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In re Nomination Petition of Vodvarka


April 13, 2010


The opinion of the court was delivered by: Judge Leavitt


AND NOW, this 4th day May, 2010, it is hereby ORDERED that the above-captioned opinion filed April 13, 2010, shall be designated OPINION rather than MEMORANDUM OPINION, and it shall be reported.

Election of May 18, 2010

Heard: April 8, 2010

AMENDED: April 15, 2010



Before this Court is a petition filed by Joseph A. Sestak, Jr. (Objector) to set aside the Nomination Petition for the Office of United States Senator filed by Joseph Vodvarka (Candidate). Candidate seeks to appear on the ballot in the primary election scheduled for May 18, 2010. Objector, also a Democratic Party candidate for that office, contends that Candidate's nomination petition lacks the minimum number of signatures required by law to appear on the primary election ballot. Concluding that Objector's contention has merit, the Court must set aside Candidate's Nomination Petition.

To appear on the primary election ballot as a candidate for the office of United States Senator, Section 912.1(2) of the Pennsylvania Election Code (Election Code)*fn1 requires 2,000 valid signatures of registered electors who are members of the party whose nomination is sought. Candidate filed a nomination petition with the Department of State consisting of 154 pages and showing 2,590 signatures. Each line on a nomination petition contains a space where the following information must be provided: signature of elector, printed name of elector, place of residence (including house number; street or road; city, borough or township) and date. All this information must be filled out in the hand of the signing elector. In re Nomination Petition of Silcox, 543 Pa. 647, 650, 674 A.2d 224, 225 (1996).

Objector's petition challenged 1,165 signatures in the nomination petition as invalid for a variety of reasons. These reasons included: lack of cursive signature by elector; illegible signatures; use of nicknames or initials; incomplete address or use of dittos; incomplete date or use of dittos; a signature made after the circulation date on the circulator's affidavit; deletions made by Department of State; address out of county; signature or information written in the hand of another; elector not registered in county; elector's signature varies from registration card; elector's address varies from registration card; multiple signatures by same elector; elector not a member of the Democratic Party; and lack of printed name by elector.

Candidate stipulated that many signatures on his petition were invalid for a variety of reasons, leaving a total of 2,172 signatures on Candidate's nomination petition. At the hearing, Objector made facial challenges to 97 of the 2,172 total signatures. The facial challenges were those that could be decided without any evidence other than the nomination petition itself because, for example, information required to be on the nomination petition was missing, such as a street number or date of signature. Candidate agreed to 54 of Objector's facial challenges.*fn2 However, Candidate then offered evidence to rehabilitate six of the 54 signatures with affidavits from the signing electors, which (1) explained that they had erroneously written a zip code instead of a date and (2) provided the date on which they signed the nomination petition.*fn3 The Court accepts this rehabilitation evidence. The Court's finding means that 48 of Objector's facial challenges have merit. Thus, before considering further evidence and without deciding the remainder of Objector's facial challenges, the total number of valid signatures on Candidate's nomination petition is 2,124.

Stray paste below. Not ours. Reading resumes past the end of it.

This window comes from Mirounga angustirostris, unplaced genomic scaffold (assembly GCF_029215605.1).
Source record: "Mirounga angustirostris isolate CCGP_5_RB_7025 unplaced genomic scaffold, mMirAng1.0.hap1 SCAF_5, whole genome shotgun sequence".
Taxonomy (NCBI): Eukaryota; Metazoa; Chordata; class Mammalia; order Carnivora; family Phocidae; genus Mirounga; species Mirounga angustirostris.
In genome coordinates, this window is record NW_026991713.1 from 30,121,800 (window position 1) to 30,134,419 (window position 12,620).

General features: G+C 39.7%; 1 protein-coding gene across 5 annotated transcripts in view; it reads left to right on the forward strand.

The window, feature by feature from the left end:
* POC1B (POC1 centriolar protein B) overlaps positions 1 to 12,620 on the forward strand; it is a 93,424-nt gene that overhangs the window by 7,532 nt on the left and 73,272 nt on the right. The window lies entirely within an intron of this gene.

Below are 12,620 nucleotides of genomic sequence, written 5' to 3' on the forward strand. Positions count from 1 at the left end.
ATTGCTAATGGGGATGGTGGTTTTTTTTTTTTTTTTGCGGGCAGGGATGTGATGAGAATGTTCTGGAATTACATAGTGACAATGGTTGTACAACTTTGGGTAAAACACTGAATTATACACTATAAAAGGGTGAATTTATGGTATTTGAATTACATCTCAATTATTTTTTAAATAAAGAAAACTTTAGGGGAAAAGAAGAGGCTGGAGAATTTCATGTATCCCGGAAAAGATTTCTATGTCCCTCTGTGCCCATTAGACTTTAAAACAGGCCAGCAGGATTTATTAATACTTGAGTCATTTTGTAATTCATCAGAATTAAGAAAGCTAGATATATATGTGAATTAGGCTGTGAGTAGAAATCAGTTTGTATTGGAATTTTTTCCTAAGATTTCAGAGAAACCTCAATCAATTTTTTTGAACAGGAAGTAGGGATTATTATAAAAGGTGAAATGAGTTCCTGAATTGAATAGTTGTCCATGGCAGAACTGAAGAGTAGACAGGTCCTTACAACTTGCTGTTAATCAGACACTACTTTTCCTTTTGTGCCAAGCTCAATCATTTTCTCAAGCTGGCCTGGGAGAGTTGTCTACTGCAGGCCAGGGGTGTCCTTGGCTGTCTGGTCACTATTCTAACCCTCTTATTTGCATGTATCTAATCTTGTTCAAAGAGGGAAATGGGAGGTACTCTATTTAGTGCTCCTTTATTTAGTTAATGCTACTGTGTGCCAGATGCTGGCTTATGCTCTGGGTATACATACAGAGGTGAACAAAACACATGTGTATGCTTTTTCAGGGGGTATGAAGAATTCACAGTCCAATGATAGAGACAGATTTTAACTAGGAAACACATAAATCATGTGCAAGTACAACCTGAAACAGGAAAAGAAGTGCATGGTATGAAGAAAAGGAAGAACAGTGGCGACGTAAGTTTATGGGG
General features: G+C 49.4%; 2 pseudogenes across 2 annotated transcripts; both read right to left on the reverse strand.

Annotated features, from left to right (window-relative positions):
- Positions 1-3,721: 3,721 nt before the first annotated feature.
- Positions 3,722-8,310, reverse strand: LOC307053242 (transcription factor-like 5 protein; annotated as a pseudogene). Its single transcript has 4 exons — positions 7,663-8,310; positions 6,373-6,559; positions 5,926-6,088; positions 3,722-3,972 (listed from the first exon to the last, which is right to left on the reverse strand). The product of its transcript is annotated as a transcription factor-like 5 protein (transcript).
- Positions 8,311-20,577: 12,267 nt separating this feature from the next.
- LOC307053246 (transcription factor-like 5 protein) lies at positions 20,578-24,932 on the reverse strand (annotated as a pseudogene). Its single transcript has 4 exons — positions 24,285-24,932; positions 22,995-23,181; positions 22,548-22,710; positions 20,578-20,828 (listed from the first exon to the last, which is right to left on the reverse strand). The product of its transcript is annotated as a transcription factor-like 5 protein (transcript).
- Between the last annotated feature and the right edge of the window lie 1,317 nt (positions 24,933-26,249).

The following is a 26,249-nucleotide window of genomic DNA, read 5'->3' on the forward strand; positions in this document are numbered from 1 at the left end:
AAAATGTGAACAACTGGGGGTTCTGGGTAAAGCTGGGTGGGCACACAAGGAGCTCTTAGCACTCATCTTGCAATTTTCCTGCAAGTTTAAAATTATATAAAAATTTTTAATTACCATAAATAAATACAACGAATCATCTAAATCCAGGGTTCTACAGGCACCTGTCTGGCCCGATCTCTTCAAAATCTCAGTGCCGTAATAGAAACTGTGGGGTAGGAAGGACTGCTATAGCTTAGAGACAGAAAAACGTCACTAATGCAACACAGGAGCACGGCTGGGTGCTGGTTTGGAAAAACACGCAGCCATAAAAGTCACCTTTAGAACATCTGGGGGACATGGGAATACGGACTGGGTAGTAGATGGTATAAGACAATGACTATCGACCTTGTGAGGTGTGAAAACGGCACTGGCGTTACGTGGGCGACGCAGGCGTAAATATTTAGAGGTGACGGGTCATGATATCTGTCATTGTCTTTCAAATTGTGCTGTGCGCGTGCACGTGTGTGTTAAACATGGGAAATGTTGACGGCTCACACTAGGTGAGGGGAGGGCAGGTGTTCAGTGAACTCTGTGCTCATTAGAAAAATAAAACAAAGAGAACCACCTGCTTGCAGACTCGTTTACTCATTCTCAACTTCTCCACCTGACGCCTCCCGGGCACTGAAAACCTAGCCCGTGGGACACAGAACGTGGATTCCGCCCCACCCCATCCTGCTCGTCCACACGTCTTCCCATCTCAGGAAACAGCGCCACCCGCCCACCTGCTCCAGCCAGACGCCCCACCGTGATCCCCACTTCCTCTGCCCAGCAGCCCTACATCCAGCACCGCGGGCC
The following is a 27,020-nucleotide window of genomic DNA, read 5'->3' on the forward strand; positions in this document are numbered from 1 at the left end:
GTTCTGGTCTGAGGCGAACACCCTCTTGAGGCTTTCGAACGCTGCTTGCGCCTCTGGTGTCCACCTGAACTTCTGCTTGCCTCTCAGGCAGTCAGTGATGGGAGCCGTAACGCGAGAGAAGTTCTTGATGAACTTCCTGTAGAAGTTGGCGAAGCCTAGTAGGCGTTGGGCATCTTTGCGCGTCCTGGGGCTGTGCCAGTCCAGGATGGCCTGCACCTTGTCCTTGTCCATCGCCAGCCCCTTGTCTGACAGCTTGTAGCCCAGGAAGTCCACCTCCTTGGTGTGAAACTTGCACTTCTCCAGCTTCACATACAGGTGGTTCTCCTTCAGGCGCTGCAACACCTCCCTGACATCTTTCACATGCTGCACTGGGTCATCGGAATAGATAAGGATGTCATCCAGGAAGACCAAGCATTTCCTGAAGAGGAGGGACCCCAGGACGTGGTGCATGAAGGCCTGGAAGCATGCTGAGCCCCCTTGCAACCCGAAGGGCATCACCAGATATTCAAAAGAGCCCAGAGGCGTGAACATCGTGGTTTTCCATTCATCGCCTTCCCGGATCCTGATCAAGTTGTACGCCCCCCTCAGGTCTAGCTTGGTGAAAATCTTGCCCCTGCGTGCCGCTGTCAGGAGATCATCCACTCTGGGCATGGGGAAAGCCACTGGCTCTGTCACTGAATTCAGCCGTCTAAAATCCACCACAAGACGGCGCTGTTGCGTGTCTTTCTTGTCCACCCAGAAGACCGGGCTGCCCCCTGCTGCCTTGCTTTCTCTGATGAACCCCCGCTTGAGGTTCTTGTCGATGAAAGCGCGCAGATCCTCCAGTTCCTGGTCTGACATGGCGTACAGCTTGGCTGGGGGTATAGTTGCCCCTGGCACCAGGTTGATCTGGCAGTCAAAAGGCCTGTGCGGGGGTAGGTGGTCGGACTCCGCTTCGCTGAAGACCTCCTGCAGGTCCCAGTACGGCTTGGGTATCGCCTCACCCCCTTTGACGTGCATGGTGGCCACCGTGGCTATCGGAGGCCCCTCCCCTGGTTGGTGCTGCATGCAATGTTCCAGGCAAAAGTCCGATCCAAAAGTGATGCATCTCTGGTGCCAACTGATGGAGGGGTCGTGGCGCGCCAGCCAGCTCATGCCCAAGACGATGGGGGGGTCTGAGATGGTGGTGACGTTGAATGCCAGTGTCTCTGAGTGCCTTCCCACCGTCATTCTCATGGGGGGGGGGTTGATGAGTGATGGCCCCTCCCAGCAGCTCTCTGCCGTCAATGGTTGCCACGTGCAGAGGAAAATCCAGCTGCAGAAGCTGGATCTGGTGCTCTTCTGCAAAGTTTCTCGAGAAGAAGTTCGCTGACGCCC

The parties have stipulated that in 229 instances, the elector declared a residence on the nomination petition at an address that is different from the address contained in the county's voter registration records. Objector asserts that absent extraordinary circumstances, which is the Candidate's burden to prove, all 229 of these signatures must be stricken. Candidate responds that for all 229 of these signatures, the elector who signed the petition is still registered in the county, albeit at a different address. Candidate believes that if the Court finds, as fact, that the elector's signature on the nomination petition and on the voter registration record is the same, or similar, the signature can be counted as valid notwithstanding the discrepancy in address. The burden then shifts, according to Candidate, to Objector to prove that Candidate's proffered rehabilitation should be rejected for some reason. The parties agree that if the Court accepts Objector's legal position, the 229 signatures in question must be stricken from Candidate's nomination petition.